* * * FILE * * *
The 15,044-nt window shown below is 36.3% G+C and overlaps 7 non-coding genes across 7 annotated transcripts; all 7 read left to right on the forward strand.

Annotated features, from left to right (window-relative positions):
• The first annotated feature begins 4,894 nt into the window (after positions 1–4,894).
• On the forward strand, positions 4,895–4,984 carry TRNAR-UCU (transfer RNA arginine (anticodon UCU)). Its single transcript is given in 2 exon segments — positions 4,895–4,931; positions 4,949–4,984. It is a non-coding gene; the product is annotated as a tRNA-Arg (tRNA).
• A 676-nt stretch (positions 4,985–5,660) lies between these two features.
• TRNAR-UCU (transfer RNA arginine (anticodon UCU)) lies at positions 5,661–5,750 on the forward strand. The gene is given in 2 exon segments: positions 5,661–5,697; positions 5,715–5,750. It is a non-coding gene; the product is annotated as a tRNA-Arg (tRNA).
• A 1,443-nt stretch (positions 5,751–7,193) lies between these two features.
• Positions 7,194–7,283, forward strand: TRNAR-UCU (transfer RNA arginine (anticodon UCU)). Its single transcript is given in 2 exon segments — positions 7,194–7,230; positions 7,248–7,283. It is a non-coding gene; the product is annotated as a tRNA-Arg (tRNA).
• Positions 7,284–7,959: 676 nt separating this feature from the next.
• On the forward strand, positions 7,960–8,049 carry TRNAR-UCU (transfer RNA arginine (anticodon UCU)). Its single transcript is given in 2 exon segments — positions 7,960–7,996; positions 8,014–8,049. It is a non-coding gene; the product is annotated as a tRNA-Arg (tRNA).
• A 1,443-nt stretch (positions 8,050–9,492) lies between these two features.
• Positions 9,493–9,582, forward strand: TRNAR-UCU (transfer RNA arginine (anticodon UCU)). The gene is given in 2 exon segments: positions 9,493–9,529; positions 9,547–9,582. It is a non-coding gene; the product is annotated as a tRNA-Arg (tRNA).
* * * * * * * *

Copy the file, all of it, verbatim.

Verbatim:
The 15,044-nt window shown below is 36.3% G+C and overlaps 7 non-coding genes across 7 annotated transcripts; all 7 read left to right on the forward strand.

Annotated features, from left to right (window-relative positions):
• The first annotated feature begins 4,894 nt into the window (after positions 1–4,894).
• On the forward strand, positions 4,895–4,984 carry TRNAR-UCU (transfer RNA arginine (anticodon UCU)). Its single transcript is given in 2 exon segments — positions 4,895–4,931; positions 4,949–4,984. It is a non-coding gene; the product is annotated as a tRNA-Arg (tRNA).
• A 676-nt stretch (positions 4,985–5,660) lies between these two features.
• TRNAR-UCU (transfer RNA arginine (anticodon UCU)) lies at positions 5,661–5,750 on the forward strand. The gene is given in 2 exon segments: positions 5,661–5,697; positions 5,715–5,750. It is a non-coding gene; the product is annotated as a tRNA-Arg (tRNA).
• A 1,443-nt stretch (positions 5,751–7,193) lies between these two features.
• Positions 7,194–7,283, forward strand: TRNAR-UCU (transfer RNA arginine (anticodon UCU)). Its single transcript is given in 2 exon segments — positions 7,194–7,230; positions 7,248–7,283. It is a non-coding gene; the product is annotated as a tRNA-Arg (tRNA).
• Positions 7,284–7,959: 676 nt separating this feature from the next.
• On the forward strand, positions 7,960–8,049 carry TRNAR-UCU (transfer RNA arginine (anticodon UCU)). Its single transcript is given in 2 exon segments — positions 7,960–7,996; positions 8,014–8,049. It is a non-coding gene; the product is annotated as a tRNA-Arg (tRNA).
• A 1,443-nt stretch (positions 8,050–9,492) lies between these two features.
• Positions 9,493–9,582, forward strand: TRNAR-UCU (transfer RNA arginine (anticodon UCU)). The gene is given in 2 exon segments: positions 9,493–9,529; positions 9,547–9,582. It is a non-coding gene; the product is annotated as a tRNA-Arg (tRNA).